CHAPTER FOUR – CANINE PARTNERS
At 8 o’clock the next morning Clive Baker was turning out of his drive and heading for Exeter grumbling to himself about the rush hour traffic. However much he tried not to keep asking himself why a lost dog in Exeter had his name on his collar his mind kept coming back to that question. What was it the police officer had said – he was “a very smart dog.”
Well, thought Clive, if he is, then wherever he has come from, perhaps he could be trained as a “canine partner.”
There was never a shortage of disabled people of all kinds who needed a trained dog to help them, and now his old friend, Shah, the senior consultant at the Stoke Mandeville spinal injuries hospital had asked if he could find a dog for Sam Pearson. Sam was fourteen years old. His parents had parted and Shah had told him that as if that was not bad enough, his father had been killed in a car crash which had left Sam paralysed from his waist down. “He needs a friend – a real friend that he can always trust,” Shah had said. “The people in his life have let him down. He needs a dog - one of your dogs - and he needs it now because he is leaving hospital very soon and he feels very lost and lonely.”
It was all very well for Shah to say the boy needed a dog, but dogs take time to train and every dog at Canine Partners anywhere near ready to start work was already allocated to someone. But perhaps if Ben really was smart, he was the answer. After all, what had the old lady, Miss Hanson, told him? That the dog had come from Russia to Exeter, met up with an old lady and landed up as a lost dog in the police station?
After a while Clive Baker gave up asking himself questions he could not possibly answer and got on with his journey to Exeter.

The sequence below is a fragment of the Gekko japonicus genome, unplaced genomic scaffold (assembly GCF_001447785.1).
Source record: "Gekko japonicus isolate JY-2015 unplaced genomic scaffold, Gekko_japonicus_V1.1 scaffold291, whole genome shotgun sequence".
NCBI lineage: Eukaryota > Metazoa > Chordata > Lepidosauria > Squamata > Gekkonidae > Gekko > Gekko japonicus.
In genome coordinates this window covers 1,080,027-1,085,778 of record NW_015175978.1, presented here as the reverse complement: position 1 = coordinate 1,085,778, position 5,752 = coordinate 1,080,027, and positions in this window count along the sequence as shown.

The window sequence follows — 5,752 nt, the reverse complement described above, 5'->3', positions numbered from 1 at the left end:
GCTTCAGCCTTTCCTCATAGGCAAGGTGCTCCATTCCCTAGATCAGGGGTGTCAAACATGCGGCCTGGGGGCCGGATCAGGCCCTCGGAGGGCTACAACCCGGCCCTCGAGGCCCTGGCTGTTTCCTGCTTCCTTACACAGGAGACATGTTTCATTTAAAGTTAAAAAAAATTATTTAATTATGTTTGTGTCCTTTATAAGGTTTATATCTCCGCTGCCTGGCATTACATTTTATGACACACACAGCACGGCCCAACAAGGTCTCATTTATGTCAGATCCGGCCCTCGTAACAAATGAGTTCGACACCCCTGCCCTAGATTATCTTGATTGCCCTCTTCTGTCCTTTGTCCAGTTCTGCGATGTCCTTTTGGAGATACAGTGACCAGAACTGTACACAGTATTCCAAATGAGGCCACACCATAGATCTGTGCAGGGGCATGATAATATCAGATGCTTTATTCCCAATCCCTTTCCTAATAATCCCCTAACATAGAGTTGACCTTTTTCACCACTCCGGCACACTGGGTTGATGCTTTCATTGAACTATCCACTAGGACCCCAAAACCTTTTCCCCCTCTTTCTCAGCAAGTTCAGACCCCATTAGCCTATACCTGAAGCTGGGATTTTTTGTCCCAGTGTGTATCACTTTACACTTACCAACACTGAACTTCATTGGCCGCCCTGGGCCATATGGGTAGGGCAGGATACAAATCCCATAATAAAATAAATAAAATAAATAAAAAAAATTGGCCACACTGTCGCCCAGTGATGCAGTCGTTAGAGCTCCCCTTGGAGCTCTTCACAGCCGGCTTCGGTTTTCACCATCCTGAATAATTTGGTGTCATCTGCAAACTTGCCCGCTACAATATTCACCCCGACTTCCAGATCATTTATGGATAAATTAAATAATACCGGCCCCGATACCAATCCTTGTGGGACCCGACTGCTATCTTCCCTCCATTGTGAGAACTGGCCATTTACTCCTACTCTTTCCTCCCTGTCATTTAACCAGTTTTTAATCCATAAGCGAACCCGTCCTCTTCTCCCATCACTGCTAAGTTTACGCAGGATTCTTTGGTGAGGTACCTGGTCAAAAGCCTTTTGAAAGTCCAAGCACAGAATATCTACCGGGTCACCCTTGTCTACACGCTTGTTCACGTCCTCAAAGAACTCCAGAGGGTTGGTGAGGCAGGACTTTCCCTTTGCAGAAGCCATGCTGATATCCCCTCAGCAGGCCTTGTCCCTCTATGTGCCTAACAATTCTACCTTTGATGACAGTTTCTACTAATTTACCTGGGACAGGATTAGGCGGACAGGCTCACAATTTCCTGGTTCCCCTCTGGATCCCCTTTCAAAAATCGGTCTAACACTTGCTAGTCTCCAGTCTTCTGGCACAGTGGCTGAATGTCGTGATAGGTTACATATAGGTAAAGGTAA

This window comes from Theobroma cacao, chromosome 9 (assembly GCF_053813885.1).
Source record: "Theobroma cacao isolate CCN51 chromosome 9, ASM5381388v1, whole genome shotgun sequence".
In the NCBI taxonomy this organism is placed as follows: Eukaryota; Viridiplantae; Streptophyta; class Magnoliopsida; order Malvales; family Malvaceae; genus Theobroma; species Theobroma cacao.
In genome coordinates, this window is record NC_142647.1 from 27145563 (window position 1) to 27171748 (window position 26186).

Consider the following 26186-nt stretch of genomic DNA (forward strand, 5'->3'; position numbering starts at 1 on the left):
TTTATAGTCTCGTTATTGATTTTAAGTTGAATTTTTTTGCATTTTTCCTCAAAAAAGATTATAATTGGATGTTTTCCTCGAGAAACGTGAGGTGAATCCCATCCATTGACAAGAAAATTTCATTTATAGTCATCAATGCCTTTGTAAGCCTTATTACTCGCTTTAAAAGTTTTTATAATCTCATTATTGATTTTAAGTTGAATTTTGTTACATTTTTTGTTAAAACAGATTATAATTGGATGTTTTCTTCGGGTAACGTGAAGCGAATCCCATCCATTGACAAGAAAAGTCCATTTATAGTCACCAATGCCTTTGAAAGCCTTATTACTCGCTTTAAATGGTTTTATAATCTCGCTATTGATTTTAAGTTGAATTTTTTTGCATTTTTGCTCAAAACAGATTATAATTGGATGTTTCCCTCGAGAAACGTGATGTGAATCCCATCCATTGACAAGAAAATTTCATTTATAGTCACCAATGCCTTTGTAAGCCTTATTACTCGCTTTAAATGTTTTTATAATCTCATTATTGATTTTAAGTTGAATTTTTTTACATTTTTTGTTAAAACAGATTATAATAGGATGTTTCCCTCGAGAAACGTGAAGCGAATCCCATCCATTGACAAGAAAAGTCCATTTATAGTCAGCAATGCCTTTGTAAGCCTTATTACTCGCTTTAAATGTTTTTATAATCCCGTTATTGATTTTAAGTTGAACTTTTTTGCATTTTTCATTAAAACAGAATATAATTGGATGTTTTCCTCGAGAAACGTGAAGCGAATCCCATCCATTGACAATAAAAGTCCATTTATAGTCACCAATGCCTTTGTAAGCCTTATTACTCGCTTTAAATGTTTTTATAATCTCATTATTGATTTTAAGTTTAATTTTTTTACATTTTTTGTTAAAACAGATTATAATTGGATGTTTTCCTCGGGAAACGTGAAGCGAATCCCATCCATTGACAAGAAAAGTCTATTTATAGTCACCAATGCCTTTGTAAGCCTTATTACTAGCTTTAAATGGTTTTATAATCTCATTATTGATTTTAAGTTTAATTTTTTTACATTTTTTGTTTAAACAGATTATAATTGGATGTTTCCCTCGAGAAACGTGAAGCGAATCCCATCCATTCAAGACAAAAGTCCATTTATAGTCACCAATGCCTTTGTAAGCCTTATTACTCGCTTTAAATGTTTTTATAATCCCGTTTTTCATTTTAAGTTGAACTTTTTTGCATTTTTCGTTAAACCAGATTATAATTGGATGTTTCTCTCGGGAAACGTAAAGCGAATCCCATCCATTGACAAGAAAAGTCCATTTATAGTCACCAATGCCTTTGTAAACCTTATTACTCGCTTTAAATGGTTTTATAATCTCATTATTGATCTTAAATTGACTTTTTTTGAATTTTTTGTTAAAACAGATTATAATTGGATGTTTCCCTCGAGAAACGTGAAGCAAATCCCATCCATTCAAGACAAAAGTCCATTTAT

It was not quite 11 o’clock as he turned off the A30 into Exeter and followed the signs to the police station.
For some reason he felt slightly nervous as he walked up to the desk and asked for PC Hudson.
“Yes,” said the clerk. “Can I tell him what it is about?”
“Of course. I’ve come to collect a lost dog. My name is Baker.”
The clerk’s face lit up. “Oh, you mean Ben – he’s a lovely dog – but however did he get all the way here from Midhurst – it must be one hundred and fifty miles?”
One hundred and fifty miles – if Miss Hanson was right, it was more like three or four thousand miles, thought Clive Baker, but he kept the thought to himself and just smiled.
“Well, that is a mystery I must say,” he observed. “But where is Ben now?”
“Right here, under PC Hudson’s desk,” replied the clerk. “Hi Ben – your master’s here.”
Ben had been listening carefully to make sure he didn’t make a mistake. He had been working out how he would recognise Clive Baker and how he would greet him. Now was the time to do it. Out from under the desk, paws up on the counter (he couldn’t jump over it because of the glass screen) and Ben let out a series of half barks, half whoops of welcome, looking straight into Clive Baker’s eyes.
By now PC Hudson had arrived and opened the door to let Clive Baker into the office, but Ben was too quick for him and in a moment was through the door, standing up on his back legs and paws on Clive’s chest to give him a big licking.
“Well,” said Hudson. “I don’t have to ask if you two know each other.” Just as well, thought Clive – and so did Ben, who dropped down onto all four paws and then sat at heel by Clive’s right side.
Within a few minutes the paperwork was done. Ben had barked his thanks to PC Hudson, wagged his tail and followed Clive out of the door, along the road and into the back of his car. Clive turned in his seat and looked at the dog.
from "Ben's Story" By Norman Tebbit
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